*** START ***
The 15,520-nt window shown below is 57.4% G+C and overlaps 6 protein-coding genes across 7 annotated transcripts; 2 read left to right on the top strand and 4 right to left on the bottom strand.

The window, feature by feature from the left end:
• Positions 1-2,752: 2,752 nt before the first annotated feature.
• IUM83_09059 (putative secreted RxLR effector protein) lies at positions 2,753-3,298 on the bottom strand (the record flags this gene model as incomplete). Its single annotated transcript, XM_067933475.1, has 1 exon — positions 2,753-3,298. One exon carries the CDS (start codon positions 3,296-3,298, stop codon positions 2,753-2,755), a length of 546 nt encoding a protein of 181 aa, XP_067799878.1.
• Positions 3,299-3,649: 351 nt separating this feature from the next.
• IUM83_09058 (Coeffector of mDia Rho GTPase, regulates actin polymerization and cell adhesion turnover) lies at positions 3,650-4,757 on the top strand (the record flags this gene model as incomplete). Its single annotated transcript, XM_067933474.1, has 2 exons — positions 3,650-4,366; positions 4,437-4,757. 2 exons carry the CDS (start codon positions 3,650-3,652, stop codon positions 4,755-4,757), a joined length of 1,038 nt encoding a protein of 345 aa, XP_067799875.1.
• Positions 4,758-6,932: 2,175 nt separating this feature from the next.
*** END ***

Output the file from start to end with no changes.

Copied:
The 15,520-nt window shown below is 57.4% G+C and overlaps 6 protein-coding genes across 7 annotated transcripts; 2 read left to right on the top strand and 4 right to left on the bottom strand.

The window, feature by feature from the left end:
• Positions 1-2,752: 2,752 nt before the first annotated feature.
• IUM83_09059 (putative secreted RxLR effector protein) lies at positions 2,753-3,298 on the bottom strand (the record flags this gene model as incomplete). Its single annotated transcript, XM_067933475.1, has 1 exon — positions 2,753-3,298. One exon carries the CDS (start codon positions 3,296-3,298, stop codon positions 2,753-2,755), a length of 546 nt encoding a protein of 181 aa, XP_067799878.1.
• Positions 3,299-3,649: 351 nt separating this feature from the next.
• IUM83_09058 (Coeffector of mDia Rho GTPase, regulates actin polymerization and cell adhesion turnover) lies at positions 3,650-4,757 on the top strand (the record flags this gene model as incomplete). Its single annotated transcript, XM_067933474.1, has 2 exons — positions 3,650-4,366; positions 4,437-4,757. 2 exons carry the CDS (start codon positions 3,650-3,652, stop codon positions 4,755-4,757), a joined length of 1,038 nt encoding a protein of 345 aa, XP_067799875.1.
• Positions 4,758-6,932: 2,175 nt separating this feature from the next.